Stories about hurt or lost wild animals that are taken in and cared for by humans touch about every heart, and there's no plot point in the tale more moving than the moment when the animal, now healed or able to go on its own, returns to its home.
The emotion, though, is a glad one: We want to see beasties thrive in their original digs. "Digs" might be a funny word for the Pacific Ocean, but one endangered sea turtle was returned to his vast home digs after several months of rehabilitation at the Aquarium of the Pacific in Long Beach.
NOAA's National Marine Fisheries Service chose the aquarium to care for the sea turtle, which was found stranded by Marine Animal Rescue at Venice Beach last January. "(S)everely underweight, hypothermic" and displaying "buoyancy problems," the turtle was soon made at home at the Long Beach institution.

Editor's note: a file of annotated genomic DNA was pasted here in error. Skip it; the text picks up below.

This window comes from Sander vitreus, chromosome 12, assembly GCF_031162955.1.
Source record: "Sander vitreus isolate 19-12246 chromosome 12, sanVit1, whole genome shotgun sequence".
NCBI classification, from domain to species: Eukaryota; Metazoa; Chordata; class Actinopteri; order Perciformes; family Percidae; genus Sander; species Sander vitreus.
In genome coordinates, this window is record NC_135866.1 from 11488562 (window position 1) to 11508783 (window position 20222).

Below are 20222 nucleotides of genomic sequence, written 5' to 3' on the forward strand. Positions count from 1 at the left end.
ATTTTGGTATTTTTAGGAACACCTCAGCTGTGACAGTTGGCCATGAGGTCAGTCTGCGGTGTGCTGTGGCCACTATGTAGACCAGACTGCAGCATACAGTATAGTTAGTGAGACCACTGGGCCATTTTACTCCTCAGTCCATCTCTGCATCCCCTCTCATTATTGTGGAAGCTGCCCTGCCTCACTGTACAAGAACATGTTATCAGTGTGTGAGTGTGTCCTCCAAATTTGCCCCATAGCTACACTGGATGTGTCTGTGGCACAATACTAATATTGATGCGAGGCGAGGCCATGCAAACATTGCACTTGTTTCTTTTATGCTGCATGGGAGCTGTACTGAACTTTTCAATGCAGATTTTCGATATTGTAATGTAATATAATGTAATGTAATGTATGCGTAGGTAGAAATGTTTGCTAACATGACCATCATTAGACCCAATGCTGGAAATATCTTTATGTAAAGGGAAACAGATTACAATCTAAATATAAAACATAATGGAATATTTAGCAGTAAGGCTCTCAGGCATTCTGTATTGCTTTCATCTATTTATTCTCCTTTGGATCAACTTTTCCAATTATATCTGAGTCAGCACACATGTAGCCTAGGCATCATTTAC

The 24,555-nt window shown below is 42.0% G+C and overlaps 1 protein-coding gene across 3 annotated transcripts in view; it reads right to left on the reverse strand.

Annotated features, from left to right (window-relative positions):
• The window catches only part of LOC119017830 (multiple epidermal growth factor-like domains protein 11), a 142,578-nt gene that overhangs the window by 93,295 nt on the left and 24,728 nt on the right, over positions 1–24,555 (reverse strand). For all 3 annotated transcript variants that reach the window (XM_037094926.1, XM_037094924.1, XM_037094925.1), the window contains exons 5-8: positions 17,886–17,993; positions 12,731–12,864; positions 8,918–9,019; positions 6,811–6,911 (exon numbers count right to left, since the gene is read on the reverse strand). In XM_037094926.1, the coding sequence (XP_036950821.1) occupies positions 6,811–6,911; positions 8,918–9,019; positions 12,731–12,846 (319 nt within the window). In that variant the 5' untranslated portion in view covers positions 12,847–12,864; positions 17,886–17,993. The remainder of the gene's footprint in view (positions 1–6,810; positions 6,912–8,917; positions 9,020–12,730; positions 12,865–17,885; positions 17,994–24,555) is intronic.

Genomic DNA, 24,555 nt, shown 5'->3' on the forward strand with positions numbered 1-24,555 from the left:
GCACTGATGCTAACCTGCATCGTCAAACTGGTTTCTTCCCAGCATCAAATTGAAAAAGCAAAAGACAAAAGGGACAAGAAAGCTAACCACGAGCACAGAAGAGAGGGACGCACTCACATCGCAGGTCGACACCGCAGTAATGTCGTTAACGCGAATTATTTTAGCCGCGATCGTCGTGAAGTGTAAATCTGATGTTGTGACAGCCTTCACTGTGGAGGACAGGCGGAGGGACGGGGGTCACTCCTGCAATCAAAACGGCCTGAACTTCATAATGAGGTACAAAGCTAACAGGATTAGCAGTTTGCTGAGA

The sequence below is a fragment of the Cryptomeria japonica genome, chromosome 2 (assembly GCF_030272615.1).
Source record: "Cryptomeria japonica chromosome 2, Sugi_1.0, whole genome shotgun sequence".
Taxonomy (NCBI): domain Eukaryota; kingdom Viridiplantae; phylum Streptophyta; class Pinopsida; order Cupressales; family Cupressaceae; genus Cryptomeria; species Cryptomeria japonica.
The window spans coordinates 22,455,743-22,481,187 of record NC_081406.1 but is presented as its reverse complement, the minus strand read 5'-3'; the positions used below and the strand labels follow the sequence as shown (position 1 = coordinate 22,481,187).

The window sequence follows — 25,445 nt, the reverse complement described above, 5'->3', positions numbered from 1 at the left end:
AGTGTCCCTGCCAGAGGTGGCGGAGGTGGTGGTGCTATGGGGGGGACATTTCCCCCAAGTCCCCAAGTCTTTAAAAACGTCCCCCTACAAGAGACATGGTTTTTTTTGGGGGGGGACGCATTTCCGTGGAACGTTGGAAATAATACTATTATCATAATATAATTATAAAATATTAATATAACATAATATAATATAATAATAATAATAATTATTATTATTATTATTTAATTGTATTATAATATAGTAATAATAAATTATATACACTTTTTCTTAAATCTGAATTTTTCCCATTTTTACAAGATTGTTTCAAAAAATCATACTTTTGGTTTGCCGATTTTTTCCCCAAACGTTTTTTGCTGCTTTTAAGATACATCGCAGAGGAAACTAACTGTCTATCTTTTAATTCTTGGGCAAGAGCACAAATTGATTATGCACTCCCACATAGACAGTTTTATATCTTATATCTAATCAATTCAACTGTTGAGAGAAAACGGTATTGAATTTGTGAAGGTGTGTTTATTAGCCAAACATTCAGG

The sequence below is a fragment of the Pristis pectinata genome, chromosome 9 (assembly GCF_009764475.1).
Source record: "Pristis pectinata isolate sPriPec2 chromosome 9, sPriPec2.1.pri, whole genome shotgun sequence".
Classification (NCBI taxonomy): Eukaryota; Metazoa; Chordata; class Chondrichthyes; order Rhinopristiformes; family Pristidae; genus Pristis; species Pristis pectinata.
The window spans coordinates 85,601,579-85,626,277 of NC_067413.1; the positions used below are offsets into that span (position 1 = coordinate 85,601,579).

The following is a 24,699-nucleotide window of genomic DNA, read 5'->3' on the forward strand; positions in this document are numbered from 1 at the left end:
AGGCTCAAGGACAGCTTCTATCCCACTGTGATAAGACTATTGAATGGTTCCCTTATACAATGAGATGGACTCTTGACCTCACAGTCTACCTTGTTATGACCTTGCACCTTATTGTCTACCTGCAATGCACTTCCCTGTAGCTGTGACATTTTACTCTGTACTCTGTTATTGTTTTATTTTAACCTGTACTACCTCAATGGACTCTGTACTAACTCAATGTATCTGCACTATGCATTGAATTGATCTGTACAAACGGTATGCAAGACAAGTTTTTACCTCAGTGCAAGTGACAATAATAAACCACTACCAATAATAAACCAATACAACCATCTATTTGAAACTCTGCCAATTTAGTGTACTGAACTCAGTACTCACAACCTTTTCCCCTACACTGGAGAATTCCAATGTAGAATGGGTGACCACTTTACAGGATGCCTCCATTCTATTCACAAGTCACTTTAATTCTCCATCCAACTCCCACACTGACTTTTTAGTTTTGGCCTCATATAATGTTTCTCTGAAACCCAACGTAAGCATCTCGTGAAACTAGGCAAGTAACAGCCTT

The now-robust sea turtle's celebrated splash back into the Pacific had one notable terrestrial addition: a "temporary GPS device" that will allow scientists to keep tabs on where the shelled swimmer heads next.
Want to track his journey? The aquarium will post updates at this page.